At the end of the day, when one party is paying for a service, the party providing that service is in the 'service' business. That applies to general contractors as much as it does to someone waiting tables at a restaurant. Using this perspective to vet the team you build for a development project can considerably impact the job's success. This is particularly powerful when you're interviewing GCs in Cape Coral, Fl.
There are some specific things that I look for when selecting a GC:
• Financially stability. Are they 'bondable' and willing to share their financials?
• A clear team structure. Who is doing what, and what are their qualifications?
• Good field supervision. There is nothing like a good super with existing
relationships with local trades.
• A project executive who knows all the details. Ask them how involved they typically get.
Aside from understanding how they run their day-to-day, I also pay close attention to the quality of the service they provide by looking at:
• How they communicate. Are they professional, clear, and concise?
• How prompt they are in responding. Do they return your calls and emails within a
• How knowledgeable they are on local trades. Have they worked with the local
• How closely they listen to and follow direction.
Using these principles as a checklist can help take the emotion out of the selection process. Tracking response times is a great way to compare teams apples to apples. Often, a charismatic GC will get the project because they were able to build social rapport with the project owner, much to their dismay months later when it turns out that what seemed like a somewhat slow response time was indicative of their work ethic all along.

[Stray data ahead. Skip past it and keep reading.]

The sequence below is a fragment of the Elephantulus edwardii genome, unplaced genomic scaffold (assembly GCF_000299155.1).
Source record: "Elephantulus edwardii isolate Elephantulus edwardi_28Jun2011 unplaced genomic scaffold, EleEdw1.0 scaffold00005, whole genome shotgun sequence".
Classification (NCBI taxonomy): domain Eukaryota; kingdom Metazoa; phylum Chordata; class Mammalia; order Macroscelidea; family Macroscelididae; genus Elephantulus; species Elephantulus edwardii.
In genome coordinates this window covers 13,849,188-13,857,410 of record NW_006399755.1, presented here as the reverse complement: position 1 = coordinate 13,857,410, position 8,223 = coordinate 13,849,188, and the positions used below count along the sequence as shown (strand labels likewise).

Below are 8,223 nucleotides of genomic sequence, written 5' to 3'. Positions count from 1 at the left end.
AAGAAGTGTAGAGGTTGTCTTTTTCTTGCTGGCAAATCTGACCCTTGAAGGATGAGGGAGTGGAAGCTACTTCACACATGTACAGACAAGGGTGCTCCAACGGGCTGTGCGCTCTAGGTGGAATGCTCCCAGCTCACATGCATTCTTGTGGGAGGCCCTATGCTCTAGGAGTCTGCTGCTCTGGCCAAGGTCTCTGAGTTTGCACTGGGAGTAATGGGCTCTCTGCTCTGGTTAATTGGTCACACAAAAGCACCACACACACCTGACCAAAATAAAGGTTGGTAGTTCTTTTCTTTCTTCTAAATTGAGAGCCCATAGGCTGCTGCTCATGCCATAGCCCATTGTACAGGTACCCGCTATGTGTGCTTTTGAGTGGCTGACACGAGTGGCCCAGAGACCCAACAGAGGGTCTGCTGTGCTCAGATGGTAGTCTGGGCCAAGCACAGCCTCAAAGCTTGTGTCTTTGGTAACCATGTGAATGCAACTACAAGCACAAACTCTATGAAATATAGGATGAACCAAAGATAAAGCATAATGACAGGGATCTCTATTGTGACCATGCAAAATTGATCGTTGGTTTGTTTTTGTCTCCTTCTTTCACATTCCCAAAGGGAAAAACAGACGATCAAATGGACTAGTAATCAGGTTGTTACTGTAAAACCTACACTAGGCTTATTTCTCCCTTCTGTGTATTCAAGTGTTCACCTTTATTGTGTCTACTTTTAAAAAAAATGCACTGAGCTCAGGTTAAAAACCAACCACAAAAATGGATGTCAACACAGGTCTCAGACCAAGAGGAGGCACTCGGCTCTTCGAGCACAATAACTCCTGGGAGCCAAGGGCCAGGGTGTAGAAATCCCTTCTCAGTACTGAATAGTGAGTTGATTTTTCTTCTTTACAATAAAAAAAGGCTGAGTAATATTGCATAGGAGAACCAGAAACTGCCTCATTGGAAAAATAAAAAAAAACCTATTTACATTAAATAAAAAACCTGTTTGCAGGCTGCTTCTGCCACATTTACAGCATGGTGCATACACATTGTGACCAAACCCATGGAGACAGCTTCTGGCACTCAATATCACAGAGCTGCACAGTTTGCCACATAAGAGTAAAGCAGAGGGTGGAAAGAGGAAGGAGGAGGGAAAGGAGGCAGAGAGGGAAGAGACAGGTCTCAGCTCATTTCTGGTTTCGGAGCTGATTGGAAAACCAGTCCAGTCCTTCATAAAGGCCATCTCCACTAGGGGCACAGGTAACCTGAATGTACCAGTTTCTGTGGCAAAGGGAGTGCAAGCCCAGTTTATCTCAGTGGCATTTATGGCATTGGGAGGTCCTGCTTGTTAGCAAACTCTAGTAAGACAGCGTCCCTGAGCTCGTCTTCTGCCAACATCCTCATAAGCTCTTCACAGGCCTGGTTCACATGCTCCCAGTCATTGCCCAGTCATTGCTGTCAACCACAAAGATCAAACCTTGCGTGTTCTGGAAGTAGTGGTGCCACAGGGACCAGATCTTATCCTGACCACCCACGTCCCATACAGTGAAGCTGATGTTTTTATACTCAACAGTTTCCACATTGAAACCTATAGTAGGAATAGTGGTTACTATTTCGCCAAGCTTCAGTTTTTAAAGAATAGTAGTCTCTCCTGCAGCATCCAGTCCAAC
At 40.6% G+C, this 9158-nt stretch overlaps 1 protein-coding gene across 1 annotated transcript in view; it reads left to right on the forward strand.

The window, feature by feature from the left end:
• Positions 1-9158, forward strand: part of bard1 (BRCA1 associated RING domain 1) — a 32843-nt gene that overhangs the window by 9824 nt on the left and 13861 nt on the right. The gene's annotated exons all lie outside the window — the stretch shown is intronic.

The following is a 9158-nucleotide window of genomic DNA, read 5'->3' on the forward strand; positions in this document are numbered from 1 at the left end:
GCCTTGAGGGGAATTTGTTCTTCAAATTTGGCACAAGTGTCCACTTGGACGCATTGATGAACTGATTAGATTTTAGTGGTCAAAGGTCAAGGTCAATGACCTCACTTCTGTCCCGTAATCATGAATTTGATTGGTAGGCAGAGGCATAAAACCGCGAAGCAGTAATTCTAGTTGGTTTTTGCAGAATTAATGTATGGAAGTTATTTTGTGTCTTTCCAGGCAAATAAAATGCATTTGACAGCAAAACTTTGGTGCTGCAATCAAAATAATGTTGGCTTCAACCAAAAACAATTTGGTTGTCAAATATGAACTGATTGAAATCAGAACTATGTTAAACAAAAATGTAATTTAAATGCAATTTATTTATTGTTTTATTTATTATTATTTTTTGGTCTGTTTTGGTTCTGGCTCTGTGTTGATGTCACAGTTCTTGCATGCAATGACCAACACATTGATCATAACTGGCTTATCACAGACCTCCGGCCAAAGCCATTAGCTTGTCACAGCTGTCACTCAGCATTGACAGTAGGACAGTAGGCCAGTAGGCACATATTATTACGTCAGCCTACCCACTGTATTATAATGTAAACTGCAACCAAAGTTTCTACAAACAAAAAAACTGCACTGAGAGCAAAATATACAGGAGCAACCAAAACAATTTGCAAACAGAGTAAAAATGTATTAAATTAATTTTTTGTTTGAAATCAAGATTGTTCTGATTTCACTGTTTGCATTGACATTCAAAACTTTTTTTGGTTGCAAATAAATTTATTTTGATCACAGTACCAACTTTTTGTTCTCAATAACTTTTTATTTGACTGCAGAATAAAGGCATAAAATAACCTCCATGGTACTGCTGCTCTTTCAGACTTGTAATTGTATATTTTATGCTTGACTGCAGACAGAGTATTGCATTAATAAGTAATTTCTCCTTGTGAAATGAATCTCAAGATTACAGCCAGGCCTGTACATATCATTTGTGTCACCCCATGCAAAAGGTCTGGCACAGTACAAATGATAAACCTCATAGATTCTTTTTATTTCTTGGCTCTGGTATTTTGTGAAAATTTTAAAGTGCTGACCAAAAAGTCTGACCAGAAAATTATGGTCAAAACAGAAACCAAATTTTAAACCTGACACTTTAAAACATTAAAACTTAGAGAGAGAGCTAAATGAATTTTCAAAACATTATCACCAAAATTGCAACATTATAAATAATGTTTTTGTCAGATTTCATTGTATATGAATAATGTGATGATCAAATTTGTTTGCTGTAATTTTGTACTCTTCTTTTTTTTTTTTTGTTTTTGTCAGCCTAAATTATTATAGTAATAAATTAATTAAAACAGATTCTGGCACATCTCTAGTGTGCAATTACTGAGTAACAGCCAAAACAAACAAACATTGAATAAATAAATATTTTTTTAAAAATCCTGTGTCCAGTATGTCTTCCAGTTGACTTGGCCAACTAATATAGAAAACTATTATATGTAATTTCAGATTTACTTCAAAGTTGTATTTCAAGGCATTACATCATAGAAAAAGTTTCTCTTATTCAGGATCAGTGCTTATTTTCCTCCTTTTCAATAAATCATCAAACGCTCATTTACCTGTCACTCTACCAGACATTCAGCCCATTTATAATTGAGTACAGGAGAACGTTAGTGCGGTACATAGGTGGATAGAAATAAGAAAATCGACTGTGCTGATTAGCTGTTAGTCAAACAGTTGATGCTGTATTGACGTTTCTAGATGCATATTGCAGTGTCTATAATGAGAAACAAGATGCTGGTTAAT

Once on a project, the marks of a good GC are:
• Responsive leadership. Are you able to escalate and resolve an issue promptly?
• Good subcontract management. Do they know what their subcontracts say, and are they executed per the prime agreement?
• Strong accounting. Are their requests for payment issued periodically, timely, and mostly error-free?
• Lighting fast response to site challenges. When unable to foresee, do they solve problems quicker than reasonably promptly?
• Up-to-date scheduling and coordination. Are two-week lookaheads consistently issued and reviewed? Do they bring up questions to the design team promptly? Is their procurement in tune with the field schedule?
HomeQwest Real Estate, Building & Development Companies
4020 Del Prado Blvd S. Unit B3 Cape Coral, FL 33904
firstname.lastname@example.org | O. (239)770-5429 | www.homeqwest.com